The day before Easter I took flowers to the cemetery where my parents,
grandparents, and some of my great-grandparents occupy their final resting places.
It’s a country cemetery on a gentle slope dotted with trees, extending outward to open space beyond the grave
markers. Over the hill on one side, out of sight, is an Amish farm. On the other side, at the bottom of the hill, is a winding
two-lane road that crosses over a meandering trout stream. It’s a quiet, serene spot.
Once, after my dad died and my mother was advancing into dementia, I took her there to visit the mausoleum where
dad and her parents were entombed. It was warm, the sun was shining, and a mild breeze skimmed the trees and ruffled the green
grass. My mother remarked on how beautiful the setting was. “We ought to buy a plot here,” she said. I did not
remind her that she already had. I thought of the day many years before when she and my dad took me to the then-unfinished
mausoleum. They said they wanted me to see the place they had chosen.
A representative of the mausoleum developer had parked a camper in front of the partial structure to serve as a sales
office. There was a big sign and strings of colorful pennants flapping and snapping in the breeze, not unlike a used car lot.
We took a little tour and the salesman gave an encouraging progress report on crypt sign-ups. As we walked back to the car,
he called after us, “Talk it up, now! Talk it up!”
failed to catch, apparently. The finished mausoleum is downsized by more than half from the original grand plan. It sits off
by itself in that open space outside the perimeter of the headstone neighborhoods. But uptown or downtown, there is no exclusivity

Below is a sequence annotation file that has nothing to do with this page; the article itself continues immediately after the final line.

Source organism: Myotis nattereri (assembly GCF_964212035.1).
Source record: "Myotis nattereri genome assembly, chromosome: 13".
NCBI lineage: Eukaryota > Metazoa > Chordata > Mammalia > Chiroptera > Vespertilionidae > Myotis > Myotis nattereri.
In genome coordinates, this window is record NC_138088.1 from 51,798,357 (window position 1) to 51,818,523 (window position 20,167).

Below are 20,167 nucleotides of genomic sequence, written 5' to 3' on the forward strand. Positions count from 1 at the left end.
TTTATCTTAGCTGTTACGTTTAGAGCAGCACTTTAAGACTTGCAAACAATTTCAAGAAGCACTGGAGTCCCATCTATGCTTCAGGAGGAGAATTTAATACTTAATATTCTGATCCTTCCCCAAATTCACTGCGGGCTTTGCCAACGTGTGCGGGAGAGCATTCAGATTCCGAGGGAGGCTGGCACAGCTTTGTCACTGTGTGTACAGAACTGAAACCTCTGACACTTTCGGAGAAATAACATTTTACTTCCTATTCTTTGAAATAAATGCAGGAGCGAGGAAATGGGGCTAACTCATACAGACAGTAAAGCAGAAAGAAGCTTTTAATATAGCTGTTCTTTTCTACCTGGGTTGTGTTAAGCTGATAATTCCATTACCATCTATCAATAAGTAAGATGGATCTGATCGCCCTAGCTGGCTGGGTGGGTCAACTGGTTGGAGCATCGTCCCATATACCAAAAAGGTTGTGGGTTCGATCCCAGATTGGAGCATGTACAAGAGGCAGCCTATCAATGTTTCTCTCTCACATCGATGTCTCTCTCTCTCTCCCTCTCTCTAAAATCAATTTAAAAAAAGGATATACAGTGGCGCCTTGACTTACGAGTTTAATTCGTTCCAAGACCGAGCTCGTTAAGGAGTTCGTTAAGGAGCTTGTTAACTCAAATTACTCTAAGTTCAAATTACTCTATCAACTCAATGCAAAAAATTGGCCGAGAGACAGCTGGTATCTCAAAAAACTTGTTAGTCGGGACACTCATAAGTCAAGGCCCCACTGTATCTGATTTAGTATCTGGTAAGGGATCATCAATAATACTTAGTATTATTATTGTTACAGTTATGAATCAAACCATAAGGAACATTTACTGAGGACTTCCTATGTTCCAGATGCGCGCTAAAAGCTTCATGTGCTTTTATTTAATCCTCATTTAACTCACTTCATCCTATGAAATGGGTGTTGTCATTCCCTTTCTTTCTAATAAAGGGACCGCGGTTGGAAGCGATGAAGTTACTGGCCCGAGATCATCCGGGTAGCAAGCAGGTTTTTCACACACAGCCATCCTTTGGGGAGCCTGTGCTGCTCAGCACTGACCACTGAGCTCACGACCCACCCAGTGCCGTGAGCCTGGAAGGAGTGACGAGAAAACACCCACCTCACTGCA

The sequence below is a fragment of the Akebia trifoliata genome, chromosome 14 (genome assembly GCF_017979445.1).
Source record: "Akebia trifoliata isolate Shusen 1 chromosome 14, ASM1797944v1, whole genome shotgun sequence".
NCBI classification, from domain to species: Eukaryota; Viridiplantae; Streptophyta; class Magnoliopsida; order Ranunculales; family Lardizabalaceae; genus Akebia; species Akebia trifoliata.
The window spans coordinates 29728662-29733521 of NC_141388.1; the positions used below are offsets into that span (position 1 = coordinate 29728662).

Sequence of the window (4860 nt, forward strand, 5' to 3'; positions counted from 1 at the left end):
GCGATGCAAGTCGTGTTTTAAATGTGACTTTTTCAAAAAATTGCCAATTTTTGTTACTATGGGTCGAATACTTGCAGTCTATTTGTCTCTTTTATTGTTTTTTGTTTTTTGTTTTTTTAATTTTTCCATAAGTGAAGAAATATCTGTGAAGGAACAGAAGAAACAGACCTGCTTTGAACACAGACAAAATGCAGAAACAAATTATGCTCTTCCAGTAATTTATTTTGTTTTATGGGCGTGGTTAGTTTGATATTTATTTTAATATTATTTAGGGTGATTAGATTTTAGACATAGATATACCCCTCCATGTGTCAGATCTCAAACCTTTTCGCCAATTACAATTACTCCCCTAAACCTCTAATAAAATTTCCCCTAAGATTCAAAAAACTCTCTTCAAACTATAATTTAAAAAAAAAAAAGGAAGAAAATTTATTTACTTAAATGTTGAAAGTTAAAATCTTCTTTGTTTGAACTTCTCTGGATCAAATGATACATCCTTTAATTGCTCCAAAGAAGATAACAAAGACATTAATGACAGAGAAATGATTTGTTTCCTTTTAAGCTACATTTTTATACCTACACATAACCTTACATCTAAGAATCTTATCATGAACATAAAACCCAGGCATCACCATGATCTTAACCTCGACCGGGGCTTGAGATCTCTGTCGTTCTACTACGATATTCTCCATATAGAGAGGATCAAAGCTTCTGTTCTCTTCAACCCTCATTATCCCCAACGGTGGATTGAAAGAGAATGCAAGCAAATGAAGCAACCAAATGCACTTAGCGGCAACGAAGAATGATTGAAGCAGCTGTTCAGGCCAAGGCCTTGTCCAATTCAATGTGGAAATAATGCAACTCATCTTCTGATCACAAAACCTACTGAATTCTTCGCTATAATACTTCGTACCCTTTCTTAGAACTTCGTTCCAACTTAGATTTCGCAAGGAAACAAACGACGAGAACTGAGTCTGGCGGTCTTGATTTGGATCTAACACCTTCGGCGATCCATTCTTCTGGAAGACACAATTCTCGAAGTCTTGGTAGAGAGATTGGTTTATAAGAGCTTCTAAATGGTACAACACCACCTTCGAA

As I contemplate the shortening road ahead, I feel
a bit guilty that I do not plan to eventually repose in the same cemetery with the people I loved and who loved me. My grown
children are off on their own life adventures and not as tied to place as I am or those before me. I propose to end up scattered
in a place TBA—to be announced—perhaps selected at the last minute, perhaps not by me. Beliefs and attitudes have
changed and certainty in such things has given way.
As I look at
headstone engravings and crypt nameplates, I realize they are intended as declarations that these people once passed this
way. But eventually who will remember the people who carried the names? To leave some goodwill behind or to be held in living
memory for a generation or two is pretty much all one can reasonably hope for.
When I go the cemetery to leave flowers, I am not seeking comfort or chasing religious reassurance or hope; rather,
I am simply engaging in an act of remembrance and offering gratitude to the people who were important in and to my life. I
try to remind myself I need not stand before a physical grave to do that.
Copyright 2014 Editorial Enterprises, Inc., and Donald C. Sarvey